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Drive a smart deal on LI Bus

Customers board the N72 Long Island Bus to

Customers board the N72 Long Island Bus to Farmingdale at the Rosa Parks Bus Terminal in Hempstead (July 19, 2010) Credit: KEVIN P. COUGHLIN

The people who rely on Long Island Bus don't care who runs the system for Nassau County. They just need affordable, dependable rides, and not to be taken for one.

The Metropolitan Transportation Authority will run its last Long Island Bus route on Dec. 31, after it demanded Nassau either raise the amount the county kicks in annually from $9 million to $36 million or see 53 percent of its routes canceled. County Executive Edward Mangano decided to privatize the system and is negotiating a five-year deal with Veolia Transportation to operate the service. Mangano trumpets the fact that the agreement will keep routes and fares unchanged through the end of 2012. What about the following four years?

Veolia is a massive international firm with a good reputation. It operates many successful public bus systems, including those in Las Vegas, Atlanta and New Orleans, and has smart ideas for how to increase Long Island Bus ridership and customer satisfaction while lowering costs. Smaller buses, lower insurance rates based on fewer accidents thanks to better training, increased fuel efficiency on the part of both drivers and buses, and flexible routing that sends out vehicles when people need them rather than on an expensively inflexible schedule, have all been part of Veolia's success elsewhere. There's reason to believe such initiatives can create welcome savings in Nassau, too.

Veolia's preliminary proposal offered to run Long Island Bus for $106 million per year -- $36 million less than the MTA currently spends -- which would allow Nassau to kick in just the $2.5 million to $4 million per year necessary to maintain state aid. If those terms can be reached, it will be a boon for a county besieged by financial troubles, and for riders who have endured some route cuts and barely escaped others.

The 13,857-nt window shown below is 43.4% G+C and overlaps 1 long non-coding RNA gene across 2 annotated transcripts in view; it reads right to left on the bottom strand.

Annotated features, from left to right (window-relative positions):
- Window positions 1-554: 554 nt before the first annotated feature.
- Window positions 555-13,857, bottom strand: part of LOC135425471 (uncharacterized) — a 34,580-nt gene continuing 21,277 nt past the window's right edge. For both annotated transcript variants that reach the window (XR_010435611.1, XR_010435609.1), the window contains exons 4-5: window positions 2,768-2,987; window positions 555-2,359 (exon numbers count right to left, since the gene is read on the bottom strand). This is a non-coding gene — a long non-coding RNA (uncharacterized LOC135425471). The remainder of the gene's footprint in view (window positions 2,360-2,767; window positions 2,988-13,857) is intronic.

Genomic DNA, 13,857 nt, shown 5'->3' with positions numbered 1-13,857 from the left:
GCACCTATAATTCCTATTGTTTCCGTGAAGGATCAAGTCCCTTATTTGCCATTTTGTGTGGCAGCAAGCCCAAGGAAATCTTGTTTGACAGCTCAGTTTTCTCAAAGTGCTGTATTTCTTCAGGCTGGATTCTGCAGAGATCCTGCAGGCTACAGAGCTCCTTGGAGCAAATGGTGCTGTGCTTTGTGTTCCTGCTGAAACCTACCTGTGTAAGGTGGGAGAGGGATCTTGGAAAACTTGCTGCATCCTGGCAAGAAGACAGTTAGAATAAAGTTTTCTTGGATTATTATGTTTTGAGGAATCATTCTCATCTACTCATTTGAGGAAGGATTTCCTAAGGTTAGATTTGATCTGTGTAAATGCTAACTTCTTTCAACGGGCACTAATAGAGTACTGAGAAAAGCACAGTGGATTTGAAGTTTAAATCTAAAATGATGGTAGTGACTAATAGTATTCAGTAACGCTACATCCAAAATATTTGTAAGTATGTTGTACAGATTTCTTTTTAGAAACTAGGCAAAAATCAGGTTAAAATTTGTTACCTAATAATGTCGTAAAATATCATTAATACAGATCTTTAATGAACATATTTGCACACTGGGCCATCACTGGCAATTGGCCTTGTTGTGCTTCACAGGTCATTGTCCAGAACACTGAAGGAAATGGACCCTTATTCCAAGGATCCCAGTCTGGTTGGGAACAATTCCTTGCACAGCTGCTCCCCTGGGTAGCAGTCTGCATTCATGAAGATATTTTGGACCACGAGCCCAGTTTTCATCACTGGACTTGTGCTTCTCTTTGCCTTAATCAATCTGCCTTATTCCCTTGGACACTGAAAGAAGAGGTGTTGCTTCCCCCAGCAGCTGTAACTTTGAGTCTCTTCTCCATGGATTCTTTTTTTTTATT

But if it can be done, the county and Veolia need to commit to it for five years, not just one, in the current contract negotiations. County officials have said service cuts and fare increases after next year will only be considered as a last resort. A proper deal would banish the fear of last resorts altogether.

Veolia will operate by setting a fee per hour of usage with Nassau, then providing as much busing as the county asks for. The fear is that a politically palatable deal will be inked in which Veolia operates at a loss for 12 months, then either massively hikes fares or slashes bus and Able-Ride service to make the last four years profitable. Either scenario would tear a hole in the social safety net the system provides riders. The risk of it happening should grab the attention of the state, which kicked in $52 million in scheduled funding to Long Island Bus last year, then another $8.6 million in emergency money.

Such bailouts can't be counted on in the future. Nassau needs to drive a strong, fair and entirely clear bargain with Veolia that maintains appropriate service levels for the full five years of the contract, at a reasonable price. If such a deal can't be reached, Nassau should go back to the two other qualified companies that bid.

What the county can't afford to do is accept a teaser rate for Long Island Bus that skyrockets later in the contract, forcing the county to either gut service, increase fares drastically, pull funding from other programs or plead for a state bailout it doesn't deserve and likely won't get. hN